Ordered Dictionaries? Trees?
jasonic at nomadicsltd.com
Mon Sep 25 18:42:30 CEST 2000
> Though I don't know that I could say I've pushed the module to its
> limits, I use it regularly with up to several hundred elements and I've
> been happy with it. I'd agree that it would be a good candidate for
> inclusion in the standard Python library, though I suspect it may be
> too late for 2.0.
> Hamish Lawson
I am am new around here..
How do you think would be best to make people aware of it?
How bes to promote its future inclusion in the standard library?
Pyhton is going through what I would describe as its teen years now -
busting out in pimples and identity crises all over. People are a little
scared but also excited, Python is growing up fast [too fast] going out into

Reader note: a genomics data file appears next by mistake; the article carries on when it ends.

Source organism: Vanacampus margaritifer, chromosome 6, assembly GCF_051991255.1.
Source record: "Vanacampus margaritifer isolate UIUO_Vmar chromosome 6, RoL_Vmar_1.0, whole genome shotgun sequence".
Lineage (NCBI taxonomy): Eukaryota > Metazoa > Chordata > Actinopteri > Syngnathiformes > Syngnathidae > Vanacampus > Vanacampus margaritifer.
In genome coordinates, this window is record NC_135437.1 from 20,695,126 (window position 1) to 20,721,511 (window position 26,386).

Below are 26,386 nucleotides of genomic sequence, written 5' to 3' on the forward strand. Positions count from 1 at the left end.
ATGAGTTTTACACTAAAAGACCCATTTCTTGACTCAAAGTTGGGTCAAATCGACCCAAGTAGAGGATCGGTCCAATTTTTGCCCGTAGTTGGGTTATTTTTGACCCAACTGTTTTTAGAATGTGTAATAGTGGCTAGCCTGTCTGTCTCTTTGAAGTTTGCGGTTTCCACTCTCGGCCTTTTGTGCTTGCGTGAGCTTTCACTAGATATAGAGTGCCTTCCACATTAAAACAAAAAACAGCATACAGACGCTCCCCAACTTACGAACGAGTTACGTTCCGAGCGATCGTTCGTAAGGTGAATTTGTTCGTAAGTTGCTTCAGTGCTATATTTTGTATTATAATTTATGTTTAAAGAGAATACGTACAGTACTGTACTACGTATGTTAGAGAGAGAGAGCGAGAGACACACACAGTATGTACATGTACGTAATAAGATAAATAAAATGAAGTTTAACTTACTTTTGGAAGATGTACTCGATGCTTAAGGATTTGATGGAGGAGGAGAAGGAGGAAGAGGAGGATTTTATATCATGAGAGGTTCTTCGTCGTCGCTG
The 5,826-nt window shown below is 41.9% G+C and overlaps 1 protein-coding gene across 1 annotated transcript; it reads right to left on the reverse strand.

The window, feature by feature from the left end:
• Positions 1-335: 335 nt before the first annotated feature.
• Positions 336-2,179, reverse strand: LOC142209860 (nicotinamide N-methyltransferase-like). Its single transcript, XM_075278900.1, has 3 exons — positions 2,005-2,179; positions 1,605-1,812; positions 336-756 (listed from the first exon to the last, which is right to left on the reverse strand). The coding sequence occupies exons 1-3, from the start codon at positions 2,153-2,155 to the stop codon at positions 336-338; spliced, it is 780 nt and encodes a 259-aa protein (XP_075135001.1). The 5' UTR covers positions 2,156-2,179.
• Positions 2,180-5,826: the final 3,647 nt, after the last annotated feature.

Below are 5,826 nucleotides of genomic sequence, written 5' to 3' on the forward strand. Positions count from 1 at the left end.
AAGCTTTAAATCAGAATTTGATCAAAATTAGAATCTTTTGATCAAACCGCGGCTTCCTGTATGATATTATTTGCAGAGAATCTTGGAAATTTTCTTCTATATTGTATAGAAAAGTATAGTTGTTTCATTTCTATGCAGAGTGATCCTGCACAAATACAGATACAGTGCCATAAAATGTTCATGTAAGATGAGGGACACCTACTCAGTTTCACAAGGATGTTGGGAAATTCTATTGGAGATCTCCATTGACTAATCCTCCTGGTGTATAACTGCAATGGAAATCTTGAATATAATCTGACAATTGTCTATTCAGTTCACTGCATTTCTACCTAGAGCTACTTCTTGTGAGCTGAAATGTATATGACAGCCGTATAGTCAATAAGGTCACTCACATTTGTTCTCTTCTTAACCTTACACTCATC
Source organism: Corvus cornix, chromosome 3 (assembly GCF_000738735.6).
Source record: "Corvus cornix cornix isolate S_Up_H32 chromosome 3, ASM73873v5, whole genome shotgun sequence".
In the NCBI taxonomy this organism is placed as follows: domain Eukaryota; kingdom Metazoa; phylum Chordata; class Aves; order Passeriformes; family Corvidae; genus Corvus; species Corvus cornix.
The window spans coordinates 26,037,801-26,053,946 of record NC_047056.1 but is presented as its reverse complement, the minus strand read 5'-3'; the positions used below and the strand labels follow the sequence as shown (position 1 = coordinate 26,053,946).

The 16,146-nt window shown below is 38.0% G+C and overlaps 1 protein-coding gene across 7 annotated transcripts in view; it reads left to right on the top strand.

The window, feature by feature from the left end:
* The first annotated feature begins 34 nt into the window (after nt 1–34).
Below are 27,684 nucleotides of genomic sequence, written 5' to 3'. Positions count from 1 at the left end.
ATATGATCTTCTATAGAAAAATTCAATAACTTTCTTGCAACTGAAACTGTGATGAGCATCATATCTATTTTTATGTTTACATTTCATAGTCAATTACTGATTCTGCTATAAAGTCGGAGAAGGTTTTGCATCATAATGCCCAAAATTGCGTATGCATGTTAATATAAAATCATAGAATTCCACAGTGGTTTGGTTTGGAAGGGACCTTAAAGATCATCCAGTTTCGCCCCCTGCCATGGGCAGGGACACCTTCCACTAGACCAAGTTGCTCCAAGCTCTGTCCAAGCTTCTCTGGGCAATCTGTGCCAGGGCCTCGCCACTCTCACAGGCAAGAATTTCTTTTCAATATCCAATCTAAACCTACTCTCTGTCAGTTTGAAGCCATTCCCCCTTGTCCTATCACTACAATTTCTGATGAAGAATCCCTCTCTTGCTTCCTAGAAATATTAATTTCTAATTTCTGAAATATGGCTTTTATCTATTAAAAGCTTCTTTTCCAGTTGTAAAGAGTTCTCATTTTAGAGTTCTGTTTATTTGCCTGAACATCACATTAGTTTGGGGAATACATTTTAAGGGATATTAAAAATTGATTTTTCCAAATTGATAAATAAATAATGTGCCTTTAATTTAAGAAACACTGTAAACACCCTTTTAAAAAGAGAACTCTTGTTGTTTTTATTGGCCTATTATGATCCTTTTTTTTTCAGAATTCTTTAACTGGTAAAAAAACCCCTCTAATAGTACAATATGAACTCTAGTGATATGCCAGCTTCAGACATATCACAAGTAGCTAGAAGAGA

the world on its own and gettgin into a little healthy trouble ["..where
does that kid go when he/she goes out all night, and why do they where those
strange clothes [ActivePython BeOpen, CNRI, 1.6.x, 2.x.x..JPython'].
After 2.x stabilizes, when politics, feelings and licenses are resolved,
Python should become even more widely used, respected and available. When it
does, the limitations of current dictionaries will still be there..
What kind of calm but persitent lobbying can we do which will get attention
without creting trouble at the wrong moment?
It seems like 'seqdict' and 'mseqdict' are little known.
A shame because I imagine many people are reinventing the wheel, or finding
other pythonic contortions to get the same result.
Wolfgang's solution is very elegant and consistent to my untrained eye.
Newbie's will particularly like it I think, and find it helpful because it
works the way one would want it to, and is intuitive to basic use of python
lists and dictionaries.
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